At this stage, we’d instead do nothing than train harder. But, if we continue to push ourselves, we’ll eventually break out of the rut and reach a new level of performance. And that’s what makes PRs so powerful. They motivate us to continue pushing our limits.

How To Improve Your PR In the Gym

You’ve worked out consistently for months but haven’t seen much progress. At some point, you’re going to hit a plateau—a period where you don’t see much improvement in your fitness levels, and the maximum weight of that bench press stays the same.

This happens because you’re hitting a certain level of muscle growth, and once you reach that plateau, you won’t see any further gains. So what do you do?

There are four main areas you can focus on to push yourself beyond your current limits. These include strength, endurance, power, and speed.

Strength refers to how much weight you lift; endurance refers to how long you can hold a position; power refers to how fast you move, and speed refers to how quickly you complete movements. You usually see improvements across all four categories when you improve one area.

Here are four ways to boost your performance and break through the plateaus you encounter along the way:

1. Eat More Calories

To build muscle mass and strength, you must increase your calorie intake. But what number do you need to consume every day? To find out, we looked at studies that compared people who consumed different amounts of daily calories while lifting weights.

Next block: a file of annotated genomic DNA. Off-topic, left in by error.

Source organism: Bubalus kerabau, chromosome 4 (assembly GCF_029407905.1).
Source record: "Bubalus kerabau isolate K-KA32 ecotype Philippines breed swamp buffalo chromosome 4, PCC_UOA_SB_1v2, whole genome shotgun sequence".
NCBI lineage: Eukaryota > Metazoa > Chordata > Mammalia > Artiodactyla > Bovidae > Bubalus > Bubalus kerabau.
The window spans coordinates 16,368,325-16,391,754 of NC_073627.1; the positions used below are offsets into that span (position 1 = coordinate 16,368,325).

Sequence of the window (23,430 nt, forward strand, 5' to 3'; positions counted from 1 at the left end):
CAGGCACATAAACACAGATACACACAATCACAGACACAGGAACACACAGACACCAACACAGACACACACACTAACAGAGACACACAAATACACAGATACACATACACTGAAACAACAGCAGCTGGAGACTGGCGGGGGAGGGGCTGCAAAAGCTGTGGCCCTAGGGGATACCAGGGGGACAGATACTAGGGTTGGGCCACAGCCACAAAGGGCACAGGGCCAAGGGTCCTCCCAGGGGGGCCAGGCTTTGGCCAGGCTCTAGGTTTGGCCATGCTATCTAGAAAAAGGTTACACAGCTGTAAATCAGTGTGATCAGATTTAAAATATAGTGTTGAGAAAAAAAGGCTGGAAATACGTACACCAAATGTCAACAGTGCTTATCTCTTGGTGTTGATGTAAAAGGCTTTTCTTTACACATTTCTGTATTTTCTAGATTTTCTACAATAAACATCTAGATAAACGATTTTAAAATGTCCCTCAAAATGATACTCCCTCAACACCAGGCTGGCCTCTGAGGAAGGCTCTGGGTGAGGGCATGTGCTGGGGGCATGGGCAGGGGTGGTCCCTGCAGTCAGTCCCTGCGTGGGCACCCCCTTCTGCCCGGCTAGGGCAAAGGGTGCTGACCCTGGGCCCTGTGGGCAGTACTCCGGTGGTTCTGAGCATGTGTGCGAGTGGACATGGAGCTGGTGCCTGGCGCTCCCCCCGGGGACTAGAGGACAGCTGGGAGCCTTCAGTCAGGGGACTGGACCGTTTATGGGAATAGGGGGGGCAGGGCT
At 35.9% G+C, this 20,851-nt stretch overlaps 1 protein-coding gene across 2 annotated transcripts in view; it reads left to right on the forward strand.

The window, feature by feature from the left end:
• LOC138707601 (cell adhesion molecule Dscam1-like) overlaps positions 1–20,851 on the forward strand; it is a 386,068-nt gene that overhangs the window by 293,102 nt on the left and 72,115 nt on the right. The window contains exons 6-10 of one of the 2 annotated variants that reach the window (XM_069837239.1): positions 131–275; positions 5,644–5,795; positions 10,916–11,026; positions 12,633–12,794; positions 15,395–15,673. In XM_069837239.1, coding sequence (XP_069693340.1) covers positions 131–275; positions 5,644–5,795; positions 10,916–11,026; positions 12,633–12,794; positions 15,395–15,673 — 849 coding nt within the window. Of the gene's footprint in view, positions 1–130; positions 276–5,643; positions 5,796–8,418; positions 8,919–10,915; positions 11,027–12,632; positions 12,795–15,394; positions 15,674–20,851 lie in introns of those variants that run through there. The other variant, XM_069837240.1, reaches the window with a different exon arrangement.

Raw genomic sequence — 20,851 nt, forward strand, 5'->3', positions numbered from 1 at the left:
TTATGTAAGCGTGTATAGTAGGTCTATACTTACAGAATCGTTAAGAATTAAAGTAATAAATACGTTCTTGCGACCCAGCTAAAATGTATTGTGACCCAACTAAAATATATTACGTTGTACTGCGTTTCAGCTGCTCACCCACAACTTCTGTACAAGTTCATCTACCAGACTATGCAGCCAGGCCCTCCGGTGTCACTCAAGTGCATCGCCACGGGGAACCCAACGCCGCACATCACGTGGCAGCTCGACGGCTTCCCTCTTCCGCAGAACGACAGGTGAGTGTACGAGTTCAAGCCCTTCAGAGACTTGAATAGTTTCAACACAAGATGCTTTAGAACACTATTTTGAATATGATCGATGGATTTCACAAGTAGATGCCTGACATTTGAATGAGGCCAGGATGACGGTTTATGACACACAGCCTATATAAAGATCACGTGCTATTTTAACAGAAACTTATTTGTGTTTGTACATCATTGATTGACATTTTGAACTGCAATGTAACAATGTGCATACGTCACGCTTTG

My average calorie intake would be around 2300 calories per day. I would add 500 calories in the bulking stage to gain strength and muscle. That said, I even know guys that double their calorie intake to get bigger and stronger.

It’s very personal. What do you want to achieve.? How is your body composition? Activity level, metabolic rate, etc.

2. Monitor Your Progress

If you feel good about your workout routine and diet but want to see where you can improve, track specific numbers. Writing things down makes it easier to eliminate any guesswork and verify whether you’re hitting your target.


You can keep an eye on your progress by writing down everything you eat and drink in a journal or app. Keep track of your weight and the number of repetitions for each exercise every week so you know if you’re making any progress.

You can track your nutritional intake by downloading an app like MyFitnessPal. Simply input the food you ate into the app, and it automatically calculates your daily calorie and macronutrient breakdown.

3. Do Sets With Low Reps

The number one mistake people make when trying to gain muscle mass is doing too many sets with high reps. Performing sets with heavy weights and fewer repetitions is best if you want to build muscle.

This allows your muscles to grow without overworking them. Research suggests that performing just four sets per exercise with moderate reps (3-6) leads to more significant gains in size compared to six sets with lighter loads.

If you usually do 8-10 reps max, try to add some weight so your max reps will be 4-5 reps.